In meditation we’re learning from Nature rather than from society, so you have to train in terms of wilderness awareness: to learn from your bodily intelligence. Otherwise, if you’re trying to get your business-model, ‘get it done’ mind, to take you to samādhi (concentration or calm) it’s like riding an elephant as if you’re driving a taxi: you implant stress onto a natural process and that constricts your awareness.
All delusions begin in the mind.
All delusions are based on various ways we’re talking to ourselves and then believing what we are saying.
It is in the brain that everything takes place….
It is in the brain that the poppy is red, that the apple is odorous, that the skylark sings.
Oscar Wilde, De Profundis
We are sick with fascination for the useful tools of names and numbers, of symbols, signs, conceptions and ideas. Meditation is therefore the art of suspending verbal and symbolic thinking for a time, somewhat as a courteous audience will stop talking when a concert is about to begin.
As Sylvia Boorstein frequently reminds us, the moment in which the mind acknowledges ‘This isn’t what I wanted, but it’s what I got’ is the point at which suffering disappears. We are here now, the future is always uncertain. Our practice is to stay grounded and be open to what arises in awareness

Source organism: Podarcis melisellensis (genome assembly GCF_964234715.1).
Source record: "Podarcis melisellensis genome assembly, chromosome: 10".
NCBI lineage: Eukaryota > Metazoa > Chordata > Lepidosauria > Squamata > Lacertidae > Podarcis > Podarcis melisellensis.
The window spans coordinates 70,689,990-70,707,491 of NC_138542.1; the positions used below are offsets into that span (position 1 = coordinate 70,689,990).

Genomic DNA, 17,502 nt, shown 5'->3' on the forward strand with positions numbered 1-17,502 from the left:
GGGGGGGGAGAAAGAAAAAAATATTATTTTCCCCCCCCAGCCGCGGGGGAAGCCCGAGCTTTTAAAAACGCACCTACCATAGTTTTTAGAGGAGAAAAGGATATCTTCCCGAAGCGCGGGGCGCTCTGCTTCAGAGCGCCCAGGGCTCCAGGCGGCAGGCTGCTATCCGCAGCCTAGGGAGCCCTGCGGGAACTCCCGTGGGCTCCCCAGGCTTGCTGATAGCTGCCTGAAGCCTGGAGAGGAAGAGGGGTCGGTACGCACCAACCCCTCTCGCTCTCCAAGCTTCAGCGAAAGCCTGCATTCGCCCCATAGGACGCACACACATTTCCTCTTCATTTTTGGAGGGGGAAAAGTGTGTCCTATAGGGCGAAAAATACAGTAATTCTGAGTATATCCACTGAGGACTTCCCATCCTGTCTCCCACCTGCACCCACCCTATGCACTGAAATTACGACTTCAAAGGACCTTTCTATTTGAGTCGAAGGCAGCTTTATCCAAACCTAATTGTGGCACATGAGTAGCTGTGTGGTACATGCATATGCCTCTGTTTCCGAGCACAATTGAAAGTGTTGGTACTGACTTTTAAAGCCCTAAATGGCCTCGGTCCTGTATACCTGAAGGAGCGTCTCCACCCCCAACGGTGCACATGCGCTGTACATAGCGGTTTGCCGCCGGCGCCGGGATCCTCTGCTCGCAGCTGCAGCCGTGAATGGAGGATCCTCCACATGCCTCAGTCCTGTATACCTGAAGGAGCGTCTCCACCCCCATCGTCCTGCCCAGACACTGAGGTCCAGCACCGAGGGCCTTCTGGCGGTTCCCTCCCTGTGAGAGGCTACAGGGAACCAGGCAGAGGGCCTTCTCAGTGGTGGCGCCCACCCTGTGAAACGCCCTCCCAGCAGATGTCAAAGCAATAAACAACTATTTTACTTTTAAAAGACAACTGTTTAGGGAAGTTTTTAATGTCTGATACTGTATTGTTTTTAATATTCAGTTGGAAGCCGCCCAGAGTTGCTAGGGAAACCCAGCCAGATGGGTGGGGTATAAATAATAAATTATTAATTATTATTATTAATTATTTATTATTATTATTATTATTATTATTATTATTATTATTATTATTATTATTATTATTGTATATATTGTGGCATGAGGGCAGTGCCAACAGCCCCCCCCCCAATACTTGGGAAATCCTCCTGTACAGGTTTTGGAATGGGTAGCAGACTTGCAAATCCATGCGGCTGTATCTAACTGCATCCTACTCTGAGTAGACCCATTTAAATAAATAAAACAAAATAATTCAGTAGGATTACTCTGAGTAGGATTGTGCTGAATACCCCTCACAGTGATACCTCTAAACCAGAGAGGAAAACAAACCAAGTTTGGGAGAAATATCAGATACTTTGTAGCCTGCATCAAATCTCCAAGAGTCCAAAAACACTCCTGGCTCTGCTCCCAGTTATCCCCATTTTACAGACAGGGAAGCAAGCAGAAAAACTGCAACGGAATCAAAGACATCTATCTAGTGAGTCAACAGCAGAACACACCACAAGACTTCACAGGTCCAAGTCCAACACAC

The practice of mindfulness is very simple.
You stop, you breathe, and you still your mind.
You come home to yourself so that you can enjoy the here and now in every moment
Thich Nhat Hahn, Silence
Those of you who have been following the blog for a while know that I like the teachings of Ajahn Sucitto and the Thai Forest tradition, so I turned to one of his works this week on how to work with the interior feeling states provoked at times like this. The practice of meditation is much more than just calming, but moves into clearly seeing the dynamics behind our changing mind states:
What feels wrong at this time? What shouldn’t be here right now? Whatever it is, accept it. The more you don’t want it, the bigger it gets. How do you want things to be right now? Relinquish it. The more you want it, the farther you push it away. Daily life practice is to keep working against that bhava-vibhava, especially the vibhava [the urge to be nothing] that keeps saying “I’m fed up with this. I’ve had enough of this. I don’t want to be in this situation. I can’t stand this another minute!” Accept it; Sidestep the topic and welcome the energy as it arises. I find this very helpful when the mind panics. Then as I look into that, I see that it all nestles down inside that sense of lack, of being deprived of my space, my time or my peace of mind. The cry for peace of mind can get pretty aggressive when it comes out of the place of hanging on!
Ajahn Sucitto, Parami, Ways to Cross Life’s Floods